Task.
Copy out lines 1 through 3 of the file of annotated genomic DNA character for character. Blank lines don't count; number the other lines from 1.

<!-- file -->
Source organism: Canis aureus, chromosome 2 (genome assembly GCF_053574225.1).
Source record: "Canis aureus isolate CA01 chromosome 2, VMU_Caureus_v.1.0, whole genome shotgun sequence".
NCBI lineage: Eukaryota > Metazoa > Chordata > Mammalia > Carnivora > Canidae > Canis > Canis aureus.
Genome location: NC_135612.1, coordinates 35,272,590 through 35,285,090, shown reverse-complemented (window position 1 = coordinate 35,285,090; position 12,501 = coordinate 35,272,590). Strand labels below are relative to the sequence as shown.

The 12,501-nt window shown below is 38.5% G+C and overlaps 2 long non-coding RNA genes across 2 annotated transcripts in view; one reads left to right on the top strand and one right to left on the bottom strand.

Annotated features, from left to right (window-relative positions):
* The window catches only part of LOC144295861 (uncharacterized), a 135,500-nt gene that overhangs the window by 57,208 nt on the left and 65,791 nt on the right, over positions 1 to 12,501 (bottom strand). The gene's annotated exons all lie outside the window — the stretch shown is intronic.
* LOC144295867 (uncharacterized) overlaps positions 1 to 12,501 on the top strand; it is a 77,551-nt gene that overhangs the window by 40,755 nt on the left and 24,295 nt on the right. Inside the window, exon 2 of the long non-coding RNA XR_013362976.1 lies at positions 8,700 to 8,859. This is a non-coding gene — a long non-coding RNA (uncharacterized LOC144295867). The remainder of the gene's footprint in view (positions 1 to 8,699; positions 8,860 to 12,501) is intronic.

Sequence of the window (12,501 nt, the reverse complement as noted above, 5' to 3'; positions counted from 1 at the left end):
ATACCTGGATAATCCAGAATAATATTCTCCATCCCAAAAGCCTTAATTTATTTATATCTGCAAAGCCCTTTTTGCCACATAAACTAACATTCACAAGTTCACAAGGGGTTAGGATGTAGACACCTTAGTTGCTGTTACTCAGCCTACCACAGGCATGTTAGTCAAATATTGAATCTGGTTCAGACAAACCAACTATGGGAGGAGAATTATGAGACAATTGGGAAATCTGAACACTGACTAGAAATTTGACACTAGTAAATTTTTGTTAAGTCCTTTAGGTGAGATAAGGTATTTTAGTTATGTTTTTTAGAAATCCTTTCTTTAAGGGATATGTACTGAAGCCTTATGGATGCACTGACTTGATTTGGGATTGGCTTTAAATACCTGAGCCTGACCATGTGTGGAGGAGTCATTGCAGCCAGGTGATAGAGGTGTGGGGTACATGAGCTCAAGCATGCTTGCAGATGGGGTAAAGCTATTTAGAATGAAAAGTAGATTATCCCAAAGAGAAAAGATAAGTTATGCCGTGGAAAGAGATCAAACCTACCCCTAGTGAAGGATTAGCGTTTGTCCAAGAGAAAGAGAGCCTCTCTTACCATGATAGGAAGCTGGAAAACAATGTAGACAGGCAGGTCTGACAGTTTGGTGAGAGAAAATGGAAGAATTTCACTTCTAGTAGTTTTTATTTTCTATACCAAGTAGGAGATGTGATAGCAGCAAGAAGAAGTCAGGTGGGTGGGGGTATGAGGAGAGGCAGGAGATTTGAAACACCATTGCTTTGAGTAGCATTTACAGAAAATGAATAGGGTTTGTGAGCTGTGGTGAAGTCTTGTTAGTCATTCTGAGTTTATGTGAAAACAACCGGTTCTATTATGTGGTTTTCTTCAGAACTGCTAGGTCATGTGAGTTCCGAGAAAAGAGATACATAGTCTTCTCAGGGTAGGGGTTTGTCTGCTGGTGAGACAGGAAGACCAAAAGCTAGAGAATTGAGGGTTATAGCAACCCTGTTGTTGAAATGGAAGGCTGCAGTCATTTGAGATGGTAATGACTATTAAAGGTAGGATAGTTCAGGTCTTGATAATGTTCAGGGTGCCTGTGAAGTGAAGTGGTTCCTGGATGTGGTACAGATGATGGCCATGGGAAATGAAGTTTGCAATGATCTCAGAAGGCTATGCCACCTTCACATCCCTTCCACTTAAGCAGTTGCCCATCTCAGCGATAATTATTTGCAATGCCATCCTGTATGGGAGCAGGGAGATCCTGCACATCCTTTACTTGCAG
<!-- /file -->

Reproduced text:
Source organism: Canis aureus, chromosome 2 (genome assembly GCF_053574225.1).
Source record: "Canis aureus isolate CA01 chromosome 2, VMU_Caureus_v.1.0, whole genome shotgun sequence".
NCBI lineage: Eukaryota > Metazoa > Chordata > Mammalia > Carnivora > Canidae > Canis > Canis aureus.